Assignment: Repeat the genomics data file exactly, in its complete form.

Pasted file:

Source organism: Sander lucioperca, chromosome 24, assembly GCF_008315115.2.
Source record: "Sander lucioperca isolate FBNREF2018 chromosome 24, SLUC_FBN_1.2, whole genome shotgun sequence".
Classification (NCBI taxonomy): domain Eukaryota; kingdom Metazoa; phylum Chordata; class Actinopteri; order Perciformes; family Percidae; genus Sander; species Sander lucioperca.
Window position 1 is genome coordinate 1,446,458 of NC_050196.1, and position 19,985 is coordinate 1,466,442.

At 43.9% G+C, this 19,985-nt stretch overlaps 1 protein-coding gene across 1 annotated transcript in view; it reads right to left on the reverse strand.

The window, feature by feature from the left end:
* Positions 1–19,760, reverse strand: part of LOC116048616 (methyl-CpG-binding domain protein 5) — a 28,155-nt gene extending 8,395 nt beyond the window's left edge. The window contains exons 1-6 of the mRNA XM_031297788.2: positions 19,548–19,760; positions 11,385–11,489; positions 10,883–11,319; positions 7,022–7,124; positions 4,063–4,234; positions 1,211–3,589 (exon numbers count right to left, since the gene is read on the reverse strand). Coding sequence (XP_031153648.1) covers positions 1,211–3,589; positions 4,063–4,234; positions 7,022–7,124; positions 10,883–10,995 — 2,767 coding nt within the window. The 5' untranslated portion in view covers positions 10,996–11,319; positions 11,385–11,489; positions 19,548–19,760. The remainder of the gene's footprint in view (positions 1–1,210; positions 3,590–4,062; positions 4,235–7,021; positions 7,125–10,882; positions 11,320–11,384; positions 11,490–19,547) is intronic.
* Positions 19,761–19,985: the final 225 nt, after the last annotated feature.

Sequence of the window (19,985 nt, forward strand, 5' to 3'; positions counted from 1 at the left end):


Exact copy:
Source organism: Sander lucioperca, chromosome 24, assembly GCF_008315115.2.
Source record: "Sander lucioperca isolate FBNREF2018 chromosome 24, SLUC_FBN_1.2, whole genome shotgun sequence".
Classification (NCBI taxonomy): domain Eukaryota; kingdom Metazoa; phylum Chordata; class Actinopteri; order Perciformes; family Percidae; genus Sander; species Sander lucioperca.
Window position 1 is genome coordinate 1,446,458 of NC_050196.1, and position 19,985 is coordinate 1,466,442.

At 43.9% G+C, this 19,985-nt stretch overlaps 1 protein-coding gene across 1 annotated transcript in view; it reads right to left on the reverse strand.

The window, feature by feature from the left end:
* Positions 1–19,760, reverse strand: part of LOC116048616 (methyl-CpG-binding domain protein 5) — a 28,155-nt gene extending 8,395 nt beyond the window's left edge. The window contains exons 1-6 of the mRNA XM_031297788.2: positions 19,548–19,760; positions 11,385–11,489; positions 10,883–11,319; positions 7,022–7,124; positions 4,063–4,234; positions 1,211–3,589 (exon numbers count right to left, since the gene is read on the reverse strand). Coding sequence (XP_031153648.1) covers positions 1,211–3,589; positions 4,063–4,234; positions 7,022–7,124; positions 10,883–10,995 — 2,767 coding nt within the window. The 5' untranslated portion in view covers positions 10,996–11,319; positions 11,385–11,489; positions 19,548–19,760. The remainder of the gene's footprint in view (positions 1–1,210; positions 3,590–4,062; positions 4,235–7,021; positions 7,125–10,882; positions 11,320–11,384; positions 11,490–19,547) is intronic.
* Positions 19,761–19,985: the final 225 nt, after the last annotated feature.

Sequence of the window (19,985 nt, forward strand, 5' to 3'; positions counted from 1 at the left end):